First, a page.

SEOUL: Park Geun-Hye became South Korea’s first female president Monday, vowing zero tolerance with North Korean provocation and demanding Pyongyang “abandon its nuclear ambitions” immediately.
As leader of Asia’s fourth-largest economy, Park, the 61-year-old daughter of late military strongman Park Chung-Hee, faces challenges of slowing growth and soaring welfare costs in one of the world’s most rapidly ageing societies.
Taking the oath of office less than two weeks after North Korea carried out its third nuclear test, Park called on the regime in Pyongyang to “abandon its nuclear ambitions without delay” and rejoin the international community.
“North Korea’s recent nuclear test is a challenge to the survival and future of the Korean people, and there should be no mistake that the biggest victim will be none other than North Korea itself,” she said.
“I will not tolerate any action that threatens the lives of our people and the security of our nation,” Park said, while promising to pursue the trust-building policy with Pyongyang that she had promised in her campaign.
“I will move forward step by step on the basis of credible deterrence,” she added.
Observers say her options will be limited by the international outcry over the North’s February 12 nuclear test, which has emboldened the hawks in her ruling conservative party who oppose closer engagement.
Monday’s two-and-a-half hour inauguration ceremony, held on a chilly and cloudy morning, included a musical warm-up concert that saw Korean rapper Psy perform his global hit “Gangnam Style”.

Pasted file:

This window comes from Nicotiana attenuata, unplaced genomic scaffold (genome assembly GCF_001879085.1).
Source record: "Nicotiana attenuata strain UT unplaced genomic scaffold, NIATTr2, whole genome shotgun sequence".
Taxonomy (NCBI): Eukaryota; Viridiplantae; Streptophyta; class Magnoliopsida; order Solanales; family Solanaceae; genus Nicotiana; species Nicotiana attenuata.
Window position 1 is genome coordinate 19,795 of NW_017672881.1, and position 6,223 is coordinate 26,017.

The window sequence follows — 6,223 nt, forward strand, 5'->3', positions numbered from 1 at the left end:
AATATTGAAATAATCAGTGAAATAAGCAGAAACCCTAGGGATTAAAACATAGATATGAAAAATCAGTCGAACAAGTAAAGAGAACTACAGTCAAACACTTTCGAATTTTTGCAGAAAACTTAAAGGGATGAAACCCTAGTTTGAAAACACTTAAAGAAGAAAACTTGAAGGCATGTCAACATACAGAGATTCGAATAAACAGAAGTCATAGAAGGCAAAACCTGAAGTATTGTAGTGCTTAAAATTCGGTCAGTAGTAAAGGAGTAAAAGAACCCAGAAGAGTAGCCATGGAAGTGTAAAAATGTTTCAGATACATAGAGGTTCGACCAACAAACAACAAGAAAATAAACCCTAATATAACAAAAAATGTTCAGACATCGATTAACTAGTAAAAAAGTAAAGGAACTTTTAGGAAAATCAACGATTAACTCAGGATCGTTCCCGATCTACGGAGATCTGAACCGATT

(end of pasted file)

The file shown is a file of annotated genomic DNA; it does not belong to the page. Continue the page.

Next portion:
Park took office a little more than 50 years after her father, a vehement anti-communist, seized power in a military coup.
Park Chung-Hee He ruled with an iron fist for the next 18 years until his assassination, and remains a divisive figure — credited with dragging the country out of poverty but reviled for his regime’s human rights abuses.
The bulk of Park’s inauguration speech focused on the economy, and included commitments to job creation, expanded welfare and “economic democratisation” at a time of growing concern with income and wealth disparity.
South Korea’s extraordinary economic revival from the rubble of the 1950-53 Korean War — known as the “Miracle on the Han” — has faltered in recent years, with key export markets hit by the global downturn.
Promising “another miracle”, Park said her administration would build a new “creative economy” that would move beyond the country’s traditional manufacturing base.
“At the very heart of a creative economy lie science and technology and the IT industry, areas that I have earmarked as key priorities,” she said.
In a clear warning to the giant, family-run conglomerates, or “chaebols”, that dominate the national economy, Park promised a more level playing field and a “fair market” where small and medium-sized businesses could flourish.
“By rooting out various unfair practices and rectifying the misguided habits of the past which have frustrated small business owners…we will provide active support to ensure that everyone can live up to their fullest potential,” she said.
Chaebols such as Samsung and Hyundai were the original drivers of the nation’s industrialisation and economic growth, but have been criticised as corporate bullies who muscle out smaller firms and smother innovation.
South Korea’s journey from war-torn poverty to economic prosperity has done little to break the male stranglehold on political and commercial power in what in many ways remains a very conservative nation.
As South Korea’s first female president, Park leads a country that is ranked below the likes of Suriname and the United Arab Emirates in gender equality.
Its low birth-rate means the population is increasingly skewed towards the over-60s, who fear an old-age of isolation and financial anxiety.
“No citizen should be left to fear that he or she might not be able to meet the basic requirements of life,” Park said in her speech, promising a “new paradigm of tailored welfare” for the aged and unemployed.